‘Panic kind of set in – as you can see I’m still shaking. I was afraid. I didn’t know who he was. He didn’t say police, he just hit me with his flashlight and yelled get out of the car.

The officer replies: ‘We’re wearing a lot of police gear. Surely that signifies we’re police.’

‘Sir, believe me, if I knew he was a police officer I would have gotten out of the car,’ countered Scheffler. ‘I don’t know what to tell you other than I was a little bit panicked trying to get into the golf course.’

Earlier on Wednesday, new footage emerged showing Scheffler giving his version of events to a copThe two-time Masters champion admitted ‘I should have stopped’ before he accused an ‘over-aggressive’ Gillis of ‘hitting me with his flashlight’Scheffler competed at the Charles Schwab Challenge in Texas over the weekend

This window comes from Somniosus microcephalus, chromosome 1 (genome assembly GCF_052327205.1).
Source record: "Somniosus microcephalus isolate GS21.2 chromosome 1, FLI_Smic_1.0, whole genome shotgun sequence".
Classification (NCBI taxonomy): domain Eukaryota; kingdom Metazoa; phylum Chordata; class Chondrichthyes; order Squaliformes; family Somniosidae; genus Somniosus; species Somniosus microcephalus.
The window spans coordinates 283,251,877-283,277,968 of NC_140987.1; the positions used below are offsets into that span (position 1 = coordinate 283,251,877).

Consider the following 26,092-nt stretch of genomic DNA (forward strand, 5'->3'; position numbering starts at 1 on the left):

Asked about the footage, Romines added: ‘That’s why you don’t talk to the police… they are trying to get you to incriminate yourself

‘No, here’s what happened. He is being interrogated after the most stressful situation of his life. And the officer is actually asking him leading questions and trying to get him to agree with him.

‘And that’s why you don’t talk to the police. Because they are going to try to put words in your mouth. And that’s exactly what he did.

‘He didn’t have to speak. Again, he asked to talk to the officer. He wanted to explain to him what happened. However, they are trying to get him to confess to something that he didn’t do. And the video evidence shows he didn’t do it.’